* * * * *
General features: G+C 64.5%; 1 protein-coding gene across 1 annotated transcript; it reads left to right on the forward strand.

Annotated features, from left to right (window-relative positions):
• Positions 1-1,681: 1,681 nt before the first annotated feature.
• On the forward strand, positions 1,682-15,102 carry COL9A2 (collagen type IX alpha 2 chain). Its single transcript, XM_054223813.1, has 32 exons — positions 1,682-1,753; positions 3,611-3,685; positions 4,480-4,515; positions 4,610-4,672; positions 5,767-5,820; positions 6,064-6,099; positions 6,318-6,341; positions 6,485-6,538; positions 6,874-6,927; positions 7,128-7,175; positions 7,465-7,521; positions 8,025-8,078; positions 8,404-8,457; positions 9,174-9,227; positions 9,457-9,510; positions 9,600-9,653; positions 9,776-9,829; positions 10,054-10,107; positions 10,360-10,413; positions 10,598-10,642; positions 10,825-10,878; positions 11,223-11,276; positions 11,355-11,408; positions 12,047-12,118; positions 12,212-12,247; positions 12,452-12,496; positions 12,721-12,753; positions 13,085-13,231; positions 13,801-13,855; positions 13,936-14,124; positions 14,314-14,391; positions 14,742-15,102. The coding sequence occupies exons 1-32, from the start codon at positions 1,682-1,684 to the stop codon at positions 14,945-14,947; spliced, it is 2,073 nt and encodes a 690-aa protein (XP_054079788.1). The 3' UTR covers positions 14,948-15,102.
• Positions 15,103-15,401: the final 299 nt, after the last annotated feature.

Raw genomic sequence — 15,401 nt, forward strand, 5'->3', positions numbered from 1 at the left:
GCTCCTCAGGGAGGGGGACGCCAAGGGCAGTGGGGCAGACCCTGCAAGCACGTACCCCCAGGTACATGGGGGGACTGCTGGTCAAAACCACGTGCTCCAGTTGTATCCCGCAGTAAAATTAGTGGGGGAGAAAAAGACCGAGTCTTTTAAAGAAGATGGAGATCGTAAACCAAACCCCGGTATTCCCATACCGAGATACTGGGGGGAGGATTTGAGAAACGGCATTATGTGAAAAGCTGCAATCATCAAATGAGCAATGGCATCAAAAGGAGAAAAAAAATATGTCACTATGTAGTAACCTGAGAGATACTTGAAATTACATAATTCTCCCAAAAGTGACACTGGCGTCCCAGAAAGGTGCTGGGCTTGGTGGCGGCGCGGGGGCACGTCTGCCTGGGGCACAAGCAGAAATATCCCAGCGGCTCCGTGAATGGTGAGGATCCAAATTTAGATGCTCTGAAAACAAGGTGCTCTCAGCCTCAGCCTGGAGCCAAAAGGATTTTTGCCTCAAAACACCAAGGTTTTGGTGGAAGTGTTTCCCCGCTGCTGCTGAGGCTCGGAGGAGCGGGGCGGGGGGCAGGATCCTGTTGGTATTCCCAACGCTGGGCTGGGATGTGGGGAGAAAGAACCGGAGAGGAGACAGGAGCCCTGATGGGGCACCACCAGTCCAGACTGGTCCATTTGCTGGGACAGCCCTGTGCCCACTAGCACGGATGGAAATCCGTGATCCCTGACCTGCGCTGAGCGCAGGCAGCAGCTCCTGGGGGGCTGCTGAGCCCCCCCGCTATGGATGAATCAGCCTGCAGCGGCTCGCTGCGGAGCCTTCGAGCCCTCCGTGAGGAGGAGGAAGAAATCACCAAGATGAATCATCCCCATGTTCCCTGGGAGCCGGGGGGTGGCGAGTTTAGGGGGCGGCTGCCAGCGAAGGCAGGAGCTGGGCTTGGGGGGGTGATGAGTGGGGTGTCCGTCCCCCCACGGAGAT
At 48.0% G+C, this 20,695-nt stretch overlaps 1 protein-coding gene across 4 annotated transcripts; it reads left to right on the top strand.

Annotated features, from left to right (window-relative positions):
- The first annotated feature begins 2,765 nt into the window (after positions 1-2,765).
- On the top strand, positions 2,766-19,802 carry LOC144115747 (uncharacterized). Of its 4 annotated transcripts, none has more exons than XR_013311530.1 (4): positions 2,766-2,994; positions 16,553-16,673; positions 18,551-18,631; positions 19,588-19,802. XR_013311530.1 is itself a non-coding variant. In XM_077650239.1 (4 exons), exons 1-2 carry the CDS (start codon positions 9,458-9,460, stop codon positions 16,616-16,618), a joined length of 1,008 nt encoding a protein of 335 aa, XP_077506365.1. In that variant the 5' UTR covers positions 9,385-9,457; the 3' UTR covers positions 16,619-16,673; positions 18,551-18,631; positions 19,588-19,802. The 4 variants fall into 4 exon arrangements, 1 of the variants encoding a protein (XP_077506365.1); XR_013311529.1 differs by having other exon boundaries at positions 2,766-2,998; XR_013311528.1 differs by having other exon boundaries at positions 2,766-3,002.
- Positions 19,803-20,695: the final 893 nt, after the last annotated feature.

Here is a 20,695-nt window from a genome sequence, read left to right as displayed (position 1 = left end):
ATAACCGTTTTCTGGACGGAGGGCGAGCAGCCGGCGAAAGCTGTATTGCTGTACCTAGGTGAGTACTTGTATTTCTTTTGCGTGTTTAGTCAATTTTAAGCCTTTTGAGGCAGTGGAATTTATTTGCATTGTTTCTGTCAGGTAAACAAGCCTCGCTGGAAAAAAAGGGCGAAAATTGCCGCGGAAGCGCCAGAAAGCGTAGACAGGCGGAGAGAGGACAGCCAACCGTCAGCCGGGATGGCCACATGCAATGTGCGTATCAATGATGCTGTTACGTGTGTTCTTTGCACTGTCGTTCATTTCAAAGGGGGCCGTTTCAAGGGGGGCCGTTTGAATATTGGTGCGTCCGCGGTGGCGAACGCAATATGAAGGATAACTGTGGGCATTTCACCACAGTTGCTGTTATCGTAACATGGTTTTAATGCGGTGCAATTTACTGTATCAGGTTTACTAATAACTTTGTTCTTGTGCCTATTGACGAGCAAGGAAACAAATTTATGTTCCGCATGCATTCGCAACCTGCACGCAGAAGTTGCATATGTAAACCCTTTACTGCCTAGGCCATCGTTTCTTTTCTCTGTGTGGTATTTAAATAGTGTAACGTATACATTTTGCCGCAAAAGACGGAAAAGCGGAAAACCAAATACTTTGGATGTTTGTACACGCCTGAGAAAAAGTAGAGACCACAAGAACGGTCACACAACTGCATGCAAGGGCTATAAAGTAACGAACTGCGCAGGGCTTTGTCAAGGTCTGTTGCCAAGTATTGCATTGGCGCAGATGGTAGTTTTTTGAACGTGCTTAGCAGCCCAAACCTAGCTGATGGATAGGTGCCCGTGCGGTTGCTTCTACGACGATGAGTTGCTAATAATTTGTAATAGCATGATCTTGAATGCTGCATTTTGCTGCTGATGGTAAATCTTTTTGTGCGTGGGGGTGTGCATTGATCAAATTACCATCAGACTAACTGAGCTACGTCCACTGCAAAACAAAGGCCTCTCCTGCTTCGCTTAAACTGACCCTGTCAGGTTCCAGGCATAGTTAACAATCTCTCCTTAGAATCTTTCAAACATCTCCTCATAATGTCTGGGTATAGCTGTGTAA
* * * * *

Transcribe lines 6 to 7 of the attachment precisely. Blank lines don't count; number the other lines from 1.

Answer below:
Raw genomic sequence — 15,401 nt, forward strand, 5'->3', positions numbered from 1 at the left:
GCTCCTCAGGGAGGGGGACGCCAAGGGCAGTGGGGCAGACCCTGCAAGCACGTACCCCCAGGTACATGGGGGGACTGCTGGTCAAAACCACGTGCTCCAGTTGTATCCCGCAGTAAAATTAGTGGGGGAGAAAAAGACCGAGTCTTTTAAAGAAGATGGAGATCGTAAACCAAACCCCGGTATTCCCATACCGAGATACTGGGGGGAGGATTTGAGAAACGGCATTATGTGAAAAGCTGCAATCATCAAATGAGCAATGGCATCAAAAGGAGAAAAAAAATATGTCACTATGTAGTAACCTGAGAGATACTTGAAATTACATAATTCTCCCAAAAGTGACACTGGCGTCCCAGAAAGGTGCTGGGCTTGGTGGCGGCGCGGGGGCACGTCTGCCTGGGGCACAAGCAGAAATATCCCAGCGGCTCCGTGAATGGTGAGGATCCAAATTTAGATGCTCTGAAAACAAGGTGCTCTCAGCCTCAGCCTGGAGCCAAAAGGATTTTTGCCTCAAAACACCAAGGTTTTGGTGGAAGTGTTTCCCCGCTGCTGCTGAGGCTCGGAGGAGCGGGGCGGGGGGCAGGATCCTGTTGGTATTCCCAACGCTGGGCTGGGATGTGGGGAGAAAGAACCGGAGAGGAGACAGGAGCCCTGATGGGGCACCACCAGTCCAGACTGGTCCATTTGCTGGGACAGCCCTGTGCCCACTAGCACGGATGGAAATCCGTGATCCCTGACCTGCGCTGAGCGCAGGCAGCAGCTCCTGGGGGGCTGCTGAGCCCCCCCGCTATGGATGAATCAGCCTGCAGCGGCTCGCTGCGGAGCCTTCGAGCCCTCCGTGAGGAGGAGGAAGAAATCACCAAGATGAATCATCCCCATGTTCCCTGGGAGCCGGGGGGTGGCGAGTTTAGGGGGCGGCTGCCAGCGAAGGCAGGAGCTGGGCTTGGGGGGGTGATGAGTGGGGTGTCCGTCCCCCCACGGAGAT